Read "7 Black Butterflies" reviewed by John Kelman

Along with Scott Colley, Drew Gress must be the most ubiquitous bassist on the New York scene. Gress' broad stylistic reach has allowed him to support artists including pianist Fred Hersch, trumpeter Dave Douglas, and saxophonist Tim Berne since arriving on the scene in the late '80s. Capable of bringing an unerring sense of tradition to mainstream acts and a free-spirited sense of adventure to those from left of centre, Gress has also been gradually emerging as a composer of ...

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Drew Gress: 7 Black Butterflies

Read "7 Black Butterflies" reviewed by Sean Patrick Fitzell

Bassist Drew Gress consistently delivers, whether he's playing straight-ahead or outwardly adventurous music. He maintains a vigorous touring and recording schedule with a swath of the jazz community. Though creatively challenging, this approach has limited the time he has to develop his own music. With 7 Black Butterflies, his third CD as a leader, Gress makes a compelling musical statement with structured and purposeful composition, supported by focused improvisation. While the tunes are often complex, both rhythmically ...

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Drew Gress: 7 Black Butterflies

Read "7 Black Butterflies" reviewed by AAJ Staff

Most of the music on this exhilarating record defies easy description. Much of it is lyrical, even beautiful. There's some driving, fiery swing. The improvising is of a consistently high order throughout. And Gress contributes his inventive compositions, with structures that challenge the improvisers with knotty harmonies and tempo changes. On 7 Black Butterflies, the whole is greater than the sum of the parts, and the parts are extraordinarily good.

Tim Berne's contribution is obvious. The alto saxophonist ...

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Drew Gress: 7 Black Butterflies

Read "7 Black Butterflies" reviewed by Mark F. Turner

Music that reveals beauty even in the Rhinoceros... To say that Drew Gress may be one of today's premier bassists/composers is a bold statement, but one with considerable merit. The veteran player has profoundly enhanced numerous recordings by names like Uri Crane, Don Byron, and Ravi Coltrane with his distinct sound, dynamic playing, and writing abilities. But his most revealing work has been on his own recordings, of which 7 Black Butterflies is simply a cut above ...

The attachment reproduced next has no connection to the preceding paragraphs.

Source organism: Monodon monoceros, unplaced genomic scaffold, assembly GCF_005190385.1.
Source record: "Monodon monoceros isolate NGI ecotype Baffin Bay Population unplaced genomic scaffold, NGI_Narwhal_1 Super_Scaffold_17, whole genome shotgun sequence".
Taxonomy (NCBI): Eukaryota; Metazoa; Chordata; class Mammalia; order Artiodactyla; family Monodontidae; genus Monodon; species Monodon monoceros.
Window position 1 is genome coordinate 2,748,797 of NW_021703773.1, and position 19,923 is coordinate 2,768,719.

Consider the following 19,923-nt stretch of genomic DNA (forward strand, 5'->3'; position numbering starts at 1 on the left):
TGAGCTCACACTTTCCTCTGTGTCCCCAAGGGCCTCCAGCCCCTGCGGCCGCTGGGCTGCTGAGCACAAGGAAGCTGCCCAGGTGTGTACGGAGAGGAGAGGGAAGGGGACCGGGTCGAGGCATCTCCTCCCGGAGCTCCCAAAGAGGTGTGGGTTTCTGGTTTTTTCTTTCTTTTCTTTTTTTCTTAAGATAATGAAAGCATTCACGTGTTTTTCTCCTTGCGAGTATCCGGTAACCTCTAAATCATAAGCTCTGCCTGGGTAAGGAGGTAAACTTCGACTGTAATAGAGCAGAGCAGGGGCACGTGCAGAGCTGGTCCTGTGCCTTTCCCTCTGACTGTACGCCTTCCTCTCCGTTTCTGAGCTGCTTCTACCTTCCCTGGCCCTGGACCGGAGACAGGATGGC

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Drew Gress: Spin and Drift

Read "Spin and Drift" reviewed by Glenn Astarita

Here, bassist Drew Gress mans the helm to what is essentially, alto saxophonist Tim Berne's “Paraphrase" trio - plus pianist/composer Uri Caine. Spin and Drift signifies a symbiotic union of like-minded musicians, as Gress executes his booming, robust bass lines on buoyant pieces such as the opener, “Disappearing Act 1" and “Jet Precipice," where the quartet effortlessly engages themes constructed upon vacillating rhythms and intricately executed undercurrents. However, the musicians' often cheery, upbeat demeanor and gleaming approach to these altogether ...

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Drew Gress: Spin & Drift

Read "Spin & Drift" reviewed by Jim Santella

Representing jazz's modern mainstream, Drew Gress' quartet album swings, while offering – at the same time – unexpected changes of direction. Saxophones, piano, bass and drums interact with a spirit that implies reserves of energy. That motion is sitting there, rocking, and waiting for a chance to explode. Fortunately, this veteran quartet knows how to harness the energy. Uri Caine provides exciting dances up and down the piano's keyboard, with measured phrases that format his creative ideas. Tim Berne offers ...